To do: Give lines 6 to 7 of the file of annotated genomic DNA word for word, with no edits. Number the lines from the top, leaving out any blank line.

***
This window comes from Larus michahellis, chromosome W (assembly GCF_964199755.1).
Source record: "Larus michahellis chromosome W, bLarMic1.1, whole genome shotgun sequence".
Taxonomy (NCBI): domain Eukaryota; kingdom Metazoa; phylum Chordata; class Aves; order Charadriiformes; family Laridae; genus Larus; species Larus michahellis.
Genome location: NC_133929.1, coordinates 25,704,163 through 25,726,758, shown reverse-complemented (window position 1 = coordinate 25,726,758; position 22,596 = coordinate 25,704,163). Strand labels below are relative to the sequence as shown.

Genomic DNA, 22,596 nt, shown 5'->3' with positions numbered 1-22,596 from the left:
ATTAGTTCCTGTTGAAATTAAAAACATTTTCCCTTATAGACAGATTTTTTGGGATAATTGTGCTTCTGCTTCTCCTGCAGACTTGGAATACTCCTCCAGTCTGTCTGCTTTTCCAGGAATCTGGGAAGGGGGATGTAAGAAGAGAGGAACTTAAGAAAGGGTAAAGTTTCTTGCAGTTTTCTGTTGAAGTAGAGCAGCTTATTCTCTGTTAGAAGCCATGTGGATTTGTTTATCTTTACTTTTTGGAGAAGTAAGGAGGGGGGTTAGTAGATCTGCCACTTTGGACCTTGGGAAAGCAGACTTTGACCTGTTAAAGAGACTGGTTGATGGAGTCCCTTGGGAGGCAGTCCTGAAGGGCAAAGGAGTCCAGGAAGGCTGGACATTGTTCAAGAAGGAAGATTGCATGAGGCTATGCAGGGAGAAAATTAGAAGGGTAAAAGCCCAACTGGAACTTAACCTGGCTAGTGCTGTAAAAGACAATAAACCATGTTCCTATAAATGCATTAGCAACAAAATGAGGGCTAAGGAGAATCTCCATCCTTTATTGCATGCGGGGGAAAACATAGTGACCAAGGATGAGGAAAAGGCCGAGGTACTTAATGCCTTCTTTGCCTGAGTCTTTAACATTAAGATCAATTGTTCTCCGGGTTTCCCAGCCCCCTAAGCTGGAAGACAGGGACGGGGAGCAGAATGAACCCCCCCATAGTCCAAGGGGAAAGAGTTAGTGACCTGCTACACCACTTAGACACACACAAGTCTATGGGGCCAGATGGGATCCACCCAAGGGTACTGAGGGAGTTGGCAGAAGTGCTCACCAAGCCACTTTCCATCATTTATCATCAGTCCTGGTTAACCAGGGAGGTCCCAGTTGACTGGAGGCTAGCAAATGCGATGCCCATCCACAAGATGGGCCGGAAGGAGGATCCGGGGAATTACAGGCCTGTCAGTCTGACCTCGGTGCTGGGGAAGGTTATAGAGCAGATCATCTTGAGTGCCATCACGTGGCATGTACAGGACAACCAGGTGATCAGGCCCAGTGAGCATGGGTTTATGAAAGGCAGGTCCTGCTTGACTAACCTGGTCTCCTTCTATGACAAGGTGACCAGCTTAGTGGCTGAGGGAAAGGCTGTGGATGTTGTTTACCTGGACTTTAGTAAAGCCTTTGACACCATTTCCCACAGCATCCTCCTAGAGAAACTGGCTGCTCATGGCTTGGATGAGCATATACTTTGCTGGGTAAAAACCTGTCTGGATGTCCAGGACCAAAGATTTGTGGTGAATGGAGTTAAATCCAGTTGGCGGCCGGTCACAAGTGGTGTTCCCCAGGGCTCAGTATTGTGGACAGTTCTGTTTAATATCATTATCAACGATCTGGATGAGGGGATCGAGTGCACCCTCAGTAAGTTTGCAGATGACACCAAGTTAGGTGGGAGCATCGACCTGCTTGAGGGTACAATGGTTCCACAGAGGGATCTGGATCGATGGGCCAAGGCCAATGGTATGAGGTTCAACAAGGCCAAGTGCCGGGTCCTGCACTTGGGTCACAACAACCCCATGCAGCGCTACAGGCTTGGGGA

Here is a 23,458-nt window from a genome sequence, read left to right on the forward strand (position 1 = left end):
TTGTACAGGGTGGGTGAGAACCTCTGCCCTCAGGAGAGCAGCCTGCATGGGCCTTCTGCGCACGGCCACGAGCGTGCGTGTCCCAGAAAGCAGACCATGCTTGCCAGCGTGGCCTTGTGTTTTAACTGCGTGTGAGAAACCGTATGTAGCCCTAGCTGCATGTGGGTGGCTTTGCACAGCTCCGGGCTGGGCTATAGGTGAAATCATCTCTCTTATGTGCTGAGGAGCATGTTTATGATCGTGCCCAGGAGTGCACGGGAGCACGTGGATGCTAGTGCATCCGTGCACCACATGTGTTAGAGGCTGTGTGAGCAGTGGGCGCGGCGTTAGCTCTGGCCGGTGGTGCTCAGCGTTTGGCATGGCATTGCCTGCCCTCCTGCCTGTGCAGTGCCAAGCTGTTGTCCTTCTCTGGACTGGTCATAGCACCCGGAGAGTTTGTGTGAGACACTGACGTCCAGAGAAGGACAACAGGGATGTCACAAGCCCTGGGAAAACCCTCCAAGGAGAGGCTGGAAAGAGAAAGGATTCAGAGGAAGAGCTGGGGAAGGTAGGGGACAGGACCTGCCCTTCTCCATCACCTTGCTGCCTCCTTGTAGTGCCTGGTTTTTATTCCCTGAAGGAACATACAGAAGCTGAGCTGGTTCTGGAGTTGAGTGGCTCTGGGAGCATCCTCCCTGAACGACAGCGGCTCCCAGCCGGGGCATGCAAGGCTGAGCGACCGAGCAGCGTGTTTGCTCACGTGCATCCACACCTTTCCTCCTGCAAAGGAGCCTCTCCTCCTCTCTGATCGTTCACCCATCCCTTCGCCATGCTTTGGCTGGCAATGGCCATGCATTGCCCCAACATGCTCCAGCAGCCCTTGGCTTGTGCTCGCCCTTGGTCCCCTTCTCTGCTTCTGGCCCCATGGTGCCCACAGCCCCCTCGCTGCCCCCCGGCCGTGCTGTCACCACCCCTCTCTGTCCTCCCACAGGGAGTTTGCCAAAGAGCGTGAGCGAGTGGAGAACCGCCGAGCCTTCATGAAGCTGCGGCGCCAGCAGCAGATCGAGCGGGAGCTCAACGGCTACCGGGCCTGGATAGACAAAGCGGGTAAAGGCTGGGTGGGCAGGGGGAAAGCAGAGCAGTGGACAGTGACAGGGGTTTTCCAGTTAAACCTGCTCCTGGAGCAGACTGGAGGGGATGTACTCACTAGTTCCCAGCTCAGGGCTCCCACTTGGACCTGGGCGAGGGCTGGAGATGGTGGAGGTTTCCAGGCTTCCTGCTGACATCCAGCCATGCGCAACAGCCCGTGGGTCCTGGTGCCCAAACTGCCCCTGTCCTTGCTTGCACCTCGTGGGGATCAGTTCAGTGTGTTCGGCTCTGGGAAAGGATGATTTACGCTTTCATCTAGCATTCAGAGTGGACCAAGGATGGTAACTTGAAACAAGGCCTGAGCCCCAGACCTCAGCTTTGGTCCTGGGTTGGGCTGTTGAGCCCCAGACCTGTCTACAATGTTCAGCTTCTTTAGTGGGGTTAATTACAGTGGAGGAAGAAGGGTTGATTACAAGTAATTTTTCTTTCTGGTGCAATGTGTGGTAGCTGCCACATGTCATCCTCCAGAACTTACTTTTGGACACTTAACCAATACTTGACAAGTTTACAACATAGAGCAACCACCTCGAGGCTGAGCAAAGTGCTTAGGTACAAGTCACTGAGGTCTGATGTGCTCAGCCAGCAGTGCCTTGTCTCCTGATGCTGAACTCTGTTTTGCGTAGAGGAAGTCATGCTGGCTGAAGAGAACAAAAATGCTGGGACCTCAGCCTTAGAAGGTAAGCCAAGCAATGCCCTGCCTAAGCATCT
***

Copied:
ATTAGTTCCTGTTGAAATTAAAAACATTTTCCCTTATAGACAGATTTTTTGGGATAATTGTGCTTCTGCTTCTCCTGCAGACTTGGAATACTCCTCCAGTCTGTCTGCTTTTCCAGGAATCTGGGAAGGGGGATGTAAGAAGAGAGGAACTTAAGAAAGGGTAAAGTTTCTTGCAGTTTTCTGTTGAAGTAGAGCAGCTTATTCTCTGTTAGAAGCCATGTGGATTTGTTTATCTTTACTTTTTGGAGAAGTAAGGAGGGGGGTTAGTAGATCTGCCACTTTGGACCTTGGGAAAGCAGACTTTGACCTGTTAAAGAGACTGGTTGATGGAGTCCCTTGGGAGGCAGTCCTGAAGGGCAAAGGAGTCCAGGAAGGCTGGACATTGTTCAAGAAGGAAGATTGCATGAGGCTATGCAGGGAGAAAATTAGAAGGGTAAAAGCCCAACTGGAACTTAACCTGGCTAGTGCTGTAAAAGACAATAAACCATGTTCCTATAAATGCATTAGCAACAAAATGAGGGCTAAGGAGAATCTCCATCCTTTATTGCATGCGGGGGAAAACATAGTGACCAAGGATGAGGAAAAGGCCGAGGTACTTAATGCCTTCTTTGCCTGAGTCTTTAACATTAAGATCAATTGTTCTCCGGGTTTCCCAGCCCCCTAAGCTGGAAGACAGGGACGGGGAGCAGAATGAACCCCCCCATAGTCCAAGGGGAAAGAGTTAGTGACCTGCTACACCACTTAGACACACACAAGTCTATGGGGCCAGATGGGATCCACCCAAGGGTACTGAGGGAGTTGGCAGAAGTGCTCACCAAGCCACTTTCCATCATTTATCATCAGTCCTGGTTAACCAGGGAGGTCCCAGTTGACTGGAGGCTAGCAAATGCGATGCCCATCCACAAGATGGGCCGGAAGGAGGATCCGGGGAATTACAGGCCTGTCAGTCTGACCTCGGTGCTGGGGAAGGTTATAGAGCAGATCATCTTGAGTGCCATCACGTGGCATGTACAGGACAACCAGGTGATCAGGCCCAGTGAGCATGGGTTTATGAAAGGCAGGTCCTGCTTGACTAACCTGGTCTCCTTCTATGACAAGGTGACCAGCTTAGTGGCTGAGGGAAAGGCTGTGGATGTTGTTTACCTGGACTTTAGTAAAGCCTTTGACACCATTTCCCACAGCATCCTCCTAGAGAAACTGGCTGCTCATGGCTTGGATGAGCATATACTTTGCTGGGTAAAAACCTGTCTGGATGTCCAGGACCAAAGATTTGTGGTGAATGGAGTTAAATCCAGTTGGCGGCCGGTCACAAGTGGTGTTCCCCAGGGCTCAGTATTGTGGACAGTTCTGTTTAATATCATTATCAACGATCTGGATGAGGGGATCGAGTGCACCCTCAGTAAGTTTGCAGATGACACCAAGTTAGGTGGGAGCATCGACCTGCTTGAGGGTACAATGGTTCCACAGAGGGATCTGGATCGATGGGCCAAGGCCAATGGTATGAGGTTCAACAAGGCCAAGTGCCGGGTCCTGCACTTGGGTCACAACAACCCCATGCAGCGCTACAGGCTTGGGGA

Here is a 23,458-nt window from a genome sequence, read left to right on the forward strand (position 1 = left end):